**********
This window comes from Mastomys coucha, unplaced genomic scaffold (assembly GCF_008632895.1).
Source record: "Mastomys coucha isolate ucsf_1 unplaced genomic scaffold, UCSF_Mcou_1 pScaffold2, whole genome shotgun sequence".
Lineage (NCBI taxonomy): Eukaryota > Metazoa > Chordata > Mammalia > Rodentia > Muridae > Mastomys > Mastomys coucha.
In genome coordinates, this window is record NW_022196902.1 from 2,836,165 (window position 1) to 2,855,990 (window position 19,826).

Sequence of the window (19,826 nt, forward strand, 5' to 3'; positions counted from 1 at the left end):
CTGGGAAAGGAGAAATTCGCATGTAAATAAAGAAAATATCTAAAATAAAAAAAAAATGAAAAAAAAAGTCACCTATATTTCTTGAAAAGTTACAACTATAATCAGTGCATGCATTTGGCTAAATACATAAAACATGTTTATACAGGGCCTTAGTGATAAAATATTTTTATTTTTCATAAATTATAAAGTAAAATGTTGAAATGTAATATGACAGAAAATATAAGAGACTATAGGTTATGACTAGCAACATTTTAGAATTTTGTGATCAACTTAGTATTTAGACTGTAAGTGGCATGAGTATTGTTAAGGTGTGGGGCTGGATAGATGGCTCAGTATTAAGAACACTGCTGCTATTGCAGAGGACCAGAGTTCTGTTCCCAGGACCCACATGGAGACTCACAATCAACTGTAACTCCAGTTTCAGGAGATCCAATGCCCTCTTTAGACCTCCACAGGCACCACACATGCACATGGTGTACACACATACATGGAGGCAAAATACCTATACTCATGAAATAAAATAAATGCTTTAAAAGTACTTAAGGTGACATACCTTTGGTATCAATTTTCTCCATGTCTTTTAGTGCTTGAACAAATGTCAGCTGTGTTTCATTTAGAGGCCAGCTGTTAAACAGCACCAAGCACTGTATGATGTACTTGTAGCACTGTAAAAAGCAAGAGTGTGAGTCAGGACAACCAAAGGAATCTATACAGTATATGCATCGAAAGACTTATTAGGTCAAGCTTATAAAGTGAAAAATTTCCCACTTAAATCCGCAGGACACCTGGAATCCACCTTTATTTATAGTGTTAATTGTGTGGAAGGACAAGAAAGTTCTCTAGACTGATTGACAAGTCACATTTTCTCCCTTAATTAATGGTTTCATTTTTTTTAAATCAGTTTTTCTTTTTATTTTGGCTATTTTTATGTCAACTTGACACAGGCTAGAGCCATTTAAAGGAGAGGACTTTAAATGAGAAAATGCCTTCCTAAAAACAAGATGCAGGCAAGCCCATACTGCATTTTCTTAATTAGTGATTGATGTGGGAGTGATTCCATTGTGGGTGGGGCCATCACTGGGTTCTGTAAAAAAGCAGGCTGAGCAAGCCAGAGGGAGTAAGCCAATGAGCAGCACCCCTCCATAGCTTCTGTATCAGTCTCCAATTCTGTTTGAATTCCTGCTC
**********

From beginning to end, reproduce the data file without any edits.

This window comes from Mastomys coucha, unplaced genomic scaffold (assembly GCF_008632895.1).
Source record: "Mastomys coucha isolate ucsf_1 unplaced genomic scaffold, UCSF_Mcou_1 pScaffold2, whole genome shotgun sequence".
Lineage (NCBI taxonomy): Eukaryota > Metazoa > Chordata > Mammalia > Rodentia > Muridae > Mastomys > Mastomys coucha.
In genome coordinates, this window is record NW_022196902.1 from 2,836,165 (window position 1) to 2,855,990 (window position 19,826).

Sequence of the window (19,826 nt, forward strand, 5' to 3'; positions counted from 1 at the left end):
CTGGGAAAGGAGAAATTCGCATGTAAATAAAGAAAATATCTAAAATAAAAAAAAAATGAAAAAAAAAGTCACCTATATTTCTTGAAAAGTTACAACTATAATCAGTGCATGCATTTGGCTAAATACATAAAACATGTTTATACAGGGCCTTAGTGATAAAATATTTTTATTTTTCATAAATTATAAAGTAAAATGTTGAAATGTAATATGACAGAAAATATAAGAGACTATAGGTTATGACTAGCAACATTTTAGAATTTTGTGATCAACTTAGTATTTAGACTGTAAGTGGCATGAGTATTGTTAAGGTGTGGGGCTGGATAGATGGCTCAGTATTAAGAACACTGCTGCTATTGCAGAGGACCAGAGTTCTGTTCCCAGGACCCACATGGAGACTCACAATCAACTGTAACTCCAGTTTCAGGAGATCCAATGCCCTCTTTAGACCTCCACAGGCACCACACATGCACATGGTGTACACACATACATGGAGGCAAAATACCTATACTCATGAAATAAAATAAATGCTTTAAAAGTACTTAAGGTGACATACCTTTGGTATCAATTTTCTCCATGTCTTTTAGTGCTTGAACAAATGTCAGCTGTGTTTCATTTAGAGGCCAGCTGTTAAACAGCACCAAGCACTGTATGATGTACTTGTAGCACTGTAAAAAGCAAGAGTGTGAGTCAGGACAACCAAAGGAATCTATACAGTATATGCATCGAAAGACTTATTAGGTCAAGCTTATAAAGTGAAAAATTTCCCACTTAAATCCGCAGGACACCTGGAATCCACCTTTATTTATAGTGTTAATTGTGTGGAAGGACAAGAAAGTTCTCTAGACTGATTGACAAGTCACATTTTCTCCCTTAATTAATGGTTTCATTTTTTTTAAATCAGTTTTTCTTTTTATTTTGGCTATTTTTATGTCAACTTGACACAGGCTAGAGCCATTTAAAGGAGAGGACTTTAAATGAGAAAATGCCTTCCTAAAAACAAGATGCAGGCAAGCCCATACTGCATTTTCTTAATTAGTGATTGATGTGGGAGTGATTCCATTGTGGGTGGGGCCATCACTGGGTTCTGTAAAAAAGCAGGCTGAGCAAGCCAGAGGGAGTAAGCCAATGAGCAGCACCCCTCCATAGCTTCTGTATCAGTCTCCAATTCTGTTTGAATTCCTGCTC